T 1047/07 () of 23.2.2010

European Case Law Identifier: ECLI:EP:BA:2010:T104707.20100223
Date of decision: 23 February 2010
Case number: T 1047/07
Application number: 99113361.2
IPC class: B29C 67/00
Language of proceedings: EN
Distribution: D
Download and more information:
Decision text in EN (PDF, 82.230K)
Documentation of the appeal procedure can be found in the Register
Bibliographic information is available in: EN
Versions: Unpublished
Title of application: Lamination molding resin-coated sand and lamination molding method using resin-coated sand
Applicant name: Toyota Jidosha Kabushiki Kaisha
Opponent name: EOS GmbH Electro Optical Systems
Board: 3.2.05
Headnote: -
Relevant legal provisions:
European Patent Convention Art 54
European Patent Convention Art 56
European Patent Convention Art 83
Keywords: Sufficiency of disclosure - yes
Novelty - yes
Inventive step - no (all requests)
Catchwords:

-

Cited decisions:
-
Citing decisions:
-

Summary of Facts and Submissions

I. The appeal is against the decision of the Opposition Division posted on 17 April 2007 revoking European patent No. 0 972 628.

The Opposition Division held that the requirements of Article 83 EPC (insufficiency of disclosure, cf. ground of opposition under Article 100(b) EPC) were met, but that the subject-matter of claim 1 of the main request (claim 1 as granted) and of auxiliary requests 1 and 2 of the appellant (patent proprietor) were not new, Article 54 EPC, and that the subject-matter of claim 1 of auxiliary request 3 did not involve an inventive step, Article 56 EPC.

II. Oral proceedings were held before the Board of Appeal on 23 February 2010.

III. The appellant requested that the decision under appeal be set aside and, as main request, to maintain the patent as granted, or, as an auxiliary measure, that the patent in suit be maintained on the basis of any of the sets of claims filed on 27 August 2007 as first, second and fourth auxiliary requests, respectively, or on the basis of the set of claims filed as third auxiliary request during oral proceedings.

The respondent (opponent) requested that the appeal be dismissed.

IV. Claims 1 and 3 as granted read as follows:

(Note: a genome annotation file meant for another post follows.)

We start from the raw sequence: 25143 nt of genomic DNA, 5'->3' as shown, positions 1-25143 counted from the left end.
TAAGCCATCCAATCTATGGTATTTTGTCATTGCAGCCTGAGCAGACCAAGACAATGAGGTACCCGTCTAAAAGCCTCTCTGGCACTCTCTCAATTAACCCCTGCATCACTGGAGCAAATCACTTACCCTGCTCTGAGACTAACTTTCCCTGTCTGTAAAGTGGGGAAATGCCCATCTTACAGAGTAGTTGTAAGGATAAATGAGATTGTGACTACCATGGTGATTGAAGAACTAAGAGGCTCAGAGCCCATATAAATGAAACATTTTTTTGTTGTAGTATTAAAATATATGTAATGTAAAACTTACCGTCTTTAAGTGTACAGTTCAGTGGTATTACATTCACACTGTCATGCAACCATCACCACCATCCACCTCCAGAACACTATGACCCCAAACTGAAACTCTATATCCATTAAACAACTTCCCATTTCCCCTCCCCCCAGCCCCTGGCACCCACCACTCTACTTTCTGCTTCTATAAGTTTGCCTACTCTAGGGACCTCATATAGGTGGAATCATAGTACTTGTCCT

"1. A resin-coated sand used for a lamination molding method for forming a laminated article by laminating sand layers in thickness direction, said resin-coated sand comprising, sand particles (53) which

a) are coated with a resin that can be cured by laser radiation,

b) are generally spherical, and

c) have a diameter in a range of about 20 to 100 mym, wherein the resin (54) has a fusion temperature of about 100 ºC or higher and a mean molecular weight of about 2000 to 10000."

"3. A lamination molding method comprising:

a step of providing a resin-coated sand according to claim 1 or 2;

a sand application step of applying said resin-coated sand to form a thin sand layer (50);

a laser radiation step of radiating a laser beam (m) onto said sand layer (50) to cure said resin (54);

alternately repeating said sand application step and said laser radiation step until sand layers are laminated in thickness direction and an article is formed."

Claim 1 of the first auxiliary request differs from claim 1 as granted in that the expression "about 100 ºC or higher" has been replaced by the expression "100 ºC or higher".

Claim 1 of the second auxiliary request differs from claim 1 as granted in that the expression "about 100 ºC or higher" has been replaced by the expression "higher than 100 ºC".

Claim 1 of the third auxiliary request reads as follows:

"1. A lamination molding method comprising: a step of providing a resin-coated sand, said resin-coated sand comprising, sand particles (53) which

a) are coated with a resin that can be cured by laser radiation,

b) are generally spherical, and

c) have a diameter in a range of about 20 to 100 mym,

wherein the resin (54) has a fusion temperature of higher than 100 ºC and a mean molecular weight of about 2000 to 10000;

a sand application step of applying said resin-coated sand to form a thin sand layer (50);

a laser radiation step of radiating a laser beam (m) onto said sand layer (50) to cure said resin (54);